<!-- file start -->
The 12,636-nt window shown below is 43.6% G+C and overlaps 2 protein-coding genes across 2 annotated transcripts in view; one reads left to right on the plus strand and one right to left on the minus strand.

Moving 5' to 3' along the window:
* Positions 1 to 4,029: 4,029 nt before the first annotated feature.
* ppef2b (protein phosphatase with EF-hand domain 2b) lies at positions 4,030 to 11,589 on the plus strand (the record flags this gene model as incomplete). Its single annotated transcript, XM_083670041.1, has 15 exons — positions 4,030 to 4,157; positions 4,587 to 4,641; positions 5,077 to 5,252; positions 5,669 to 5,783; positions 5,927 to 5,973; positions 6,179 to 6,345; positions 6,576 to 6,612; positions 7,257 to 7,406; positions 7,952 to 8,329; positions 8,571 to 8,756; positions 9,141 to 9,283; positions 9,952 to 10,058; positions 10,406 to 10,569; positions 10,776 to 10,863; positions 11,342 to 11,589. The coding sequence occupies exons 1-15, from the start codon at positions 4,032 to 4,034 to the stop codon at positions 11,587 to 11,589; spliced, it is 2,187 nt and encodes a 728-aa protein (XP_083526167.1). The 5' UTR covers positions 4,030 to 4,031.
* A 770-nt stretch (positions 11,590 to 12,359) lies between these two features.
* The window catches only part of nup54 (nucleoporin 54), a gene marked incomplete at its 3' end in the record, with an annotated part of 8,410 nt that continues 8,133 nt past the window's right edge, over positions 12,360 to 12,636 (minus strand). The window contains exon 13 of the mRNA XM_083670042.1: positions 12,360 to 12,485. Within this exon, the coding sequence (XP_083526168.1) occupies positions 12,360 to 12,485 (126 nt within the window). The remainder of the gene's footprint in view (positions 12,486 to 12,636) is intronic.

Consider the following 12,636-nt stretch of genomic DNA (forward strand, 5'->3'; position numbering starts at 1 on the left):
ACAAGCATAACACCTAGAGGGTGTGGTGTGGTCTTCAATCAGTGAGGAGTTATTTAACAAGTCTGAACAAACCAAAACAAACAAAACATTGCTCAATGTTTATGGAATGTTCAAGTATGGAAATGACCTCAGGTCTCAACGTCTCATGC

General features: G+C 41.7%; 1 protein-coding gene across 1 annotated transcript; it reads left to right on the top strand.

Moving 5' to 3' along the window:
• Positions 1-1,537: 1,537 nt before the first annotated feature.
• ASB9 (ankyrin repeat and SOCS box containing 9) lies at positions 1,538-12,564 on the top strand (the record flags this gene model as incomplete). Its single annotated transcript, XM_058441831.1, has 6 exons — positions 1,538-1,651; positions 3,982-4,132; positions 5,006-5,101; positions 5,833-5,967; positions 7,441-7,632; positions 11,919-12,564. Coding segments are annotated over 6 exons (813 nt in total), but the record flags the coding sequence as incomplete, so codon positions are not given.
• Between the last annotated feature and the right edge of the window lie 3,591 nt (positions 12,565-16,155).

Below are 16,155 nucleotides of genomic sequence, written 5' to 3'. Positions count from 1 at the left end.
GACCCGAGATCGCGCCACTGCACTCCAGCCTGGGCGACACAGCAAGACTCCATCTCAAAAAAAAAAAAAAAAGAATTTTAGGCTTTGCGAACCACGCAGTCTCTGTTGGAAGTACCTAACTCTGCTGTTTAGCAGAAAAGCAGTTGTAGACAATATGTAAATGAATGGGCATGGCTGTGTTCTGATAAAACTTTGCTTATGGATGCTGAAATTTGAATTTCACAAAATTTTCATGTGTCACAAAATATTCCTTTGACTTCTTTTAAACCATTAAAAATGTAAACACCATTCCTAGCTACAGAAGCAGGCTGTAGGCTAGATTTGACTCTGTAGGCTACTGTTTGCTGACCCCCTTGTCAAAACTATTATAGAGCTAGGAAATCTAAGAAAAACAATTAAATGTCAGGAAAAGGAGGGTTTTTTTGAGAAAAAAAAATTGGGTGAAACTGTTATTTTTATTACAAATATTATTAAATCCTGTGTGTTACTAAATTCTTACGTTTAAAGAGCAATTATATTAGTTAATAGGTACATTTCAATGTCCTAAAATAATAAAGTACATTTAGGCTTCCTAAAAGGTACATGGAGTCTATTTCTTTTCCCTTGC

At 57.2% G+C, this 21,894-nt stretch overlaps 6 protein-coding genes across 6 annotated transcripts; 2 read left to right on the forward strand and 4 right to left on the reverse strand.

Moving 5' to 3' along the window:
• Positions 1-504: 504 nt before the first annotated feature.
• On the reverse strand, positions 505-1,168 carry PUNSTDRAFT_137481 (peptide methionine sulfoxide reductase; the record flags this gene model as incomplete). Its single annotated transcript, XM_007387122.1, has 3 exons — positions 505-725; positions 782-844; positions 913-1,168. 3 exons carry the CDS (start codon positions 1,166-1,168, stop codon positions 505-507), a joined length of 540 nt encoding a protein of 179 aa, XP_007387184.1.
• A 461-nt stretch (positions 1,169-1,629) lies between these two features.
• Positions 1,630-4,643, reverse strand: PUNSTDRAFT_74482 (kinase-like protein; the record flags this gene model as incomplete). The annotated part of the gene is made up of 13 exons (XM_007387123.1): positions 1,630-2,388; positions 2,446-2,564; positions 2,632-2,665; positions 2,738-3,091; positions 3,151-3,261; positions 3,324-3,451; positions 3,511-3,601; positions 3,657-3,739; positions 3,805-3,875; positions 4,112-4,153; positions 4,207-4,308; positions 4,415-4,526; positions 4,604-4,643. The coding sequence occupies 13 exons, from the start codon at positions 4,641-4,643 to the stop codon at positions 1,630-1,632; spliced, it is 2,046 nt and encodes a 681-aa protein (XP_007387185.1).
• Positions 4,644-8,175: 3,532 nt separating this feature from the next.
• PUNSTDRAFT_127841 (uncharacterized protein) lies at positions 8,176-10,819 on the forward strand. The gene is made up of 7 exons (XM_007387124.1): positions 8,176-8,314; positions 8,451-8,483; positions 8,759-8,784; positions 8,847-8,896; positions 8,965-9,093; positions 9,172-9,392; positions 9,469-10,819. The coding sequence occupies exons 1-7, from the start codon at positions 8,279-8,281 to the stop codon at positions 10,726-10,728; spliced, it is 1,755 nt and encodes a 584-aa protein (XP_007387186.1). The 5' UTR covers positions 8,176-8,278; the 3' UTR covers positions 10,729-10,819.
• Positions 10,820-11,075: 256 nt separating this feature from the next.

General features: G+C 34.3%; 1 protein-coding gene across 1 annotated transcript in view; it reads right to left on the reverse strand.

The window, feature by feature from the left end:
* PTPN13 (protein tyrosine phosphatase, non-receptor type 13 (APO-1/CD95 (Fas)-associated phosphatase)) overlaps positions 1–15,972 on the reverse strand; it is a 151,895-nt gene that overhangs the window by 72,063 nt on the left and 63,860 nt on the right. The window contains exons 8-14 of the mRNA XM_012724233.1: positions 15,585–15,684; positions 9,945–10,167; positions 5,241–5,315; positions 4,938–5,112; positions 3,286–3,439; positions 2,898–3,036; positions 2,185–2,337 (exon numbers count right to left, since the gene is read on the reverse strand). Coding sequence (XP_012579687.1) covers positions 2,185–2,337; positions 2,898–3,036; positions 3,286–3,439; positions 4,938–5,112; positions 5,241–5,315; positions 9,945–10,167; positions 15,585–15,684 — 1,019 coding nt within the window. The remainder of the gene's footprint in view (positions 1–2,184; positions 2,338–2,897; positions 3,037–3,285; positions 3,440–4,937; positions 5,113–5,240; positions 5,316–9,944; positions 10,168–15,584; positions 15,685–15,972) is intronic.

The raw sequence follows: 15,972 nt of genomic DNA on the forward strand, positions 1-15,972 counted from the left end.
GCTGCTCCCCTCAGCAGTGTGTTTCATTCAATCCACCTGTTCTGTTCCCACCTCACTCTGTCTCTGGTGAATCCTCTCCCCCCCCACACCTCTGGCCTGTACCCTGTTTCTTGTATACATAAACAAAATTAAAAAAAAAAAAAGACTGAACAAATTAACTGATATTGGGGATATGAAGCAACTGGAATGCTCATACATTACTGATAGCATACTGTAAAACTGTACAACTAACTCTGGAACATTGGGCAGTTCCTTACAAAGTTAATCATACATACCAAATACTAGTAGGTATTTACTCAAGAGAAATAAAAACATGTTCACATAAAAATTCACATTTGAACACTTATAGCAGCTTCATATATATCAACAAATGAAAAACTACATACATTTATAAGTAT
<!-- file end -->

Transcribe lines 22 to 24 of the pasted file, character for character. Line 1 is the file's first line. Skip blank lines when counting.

• Positions 4,644-8,175: 3,532 nt separating this feature from the next.
• PUNSTDRAFT_127841 (uncharacterized protein) lies at positions 8,176-10,819 on the forward strand. The gene is made up of 7 exons (XM_007387124.1): positions 8,176-8,314; positions 8,451-8,483; positions 8,759-8,784; positions 8,847-8,896; positions 8,965-9,093; positions 9,172-9,392; positions 9,469-10,819. The coding sequence occupies exons 1-7, from the start codon at positions 8,279-8,281 to the stop codon at positions 10,726-10,728; spliced, it is 1,755 nt and encodes a 584-aa protein (XP_007387186.1). The 5' UTR covers positions 8,176-8,278; the 3' UTR covers positions 10,729-10,819.
• Positions 10,820-11,075: 256 nt separating this feature from the next.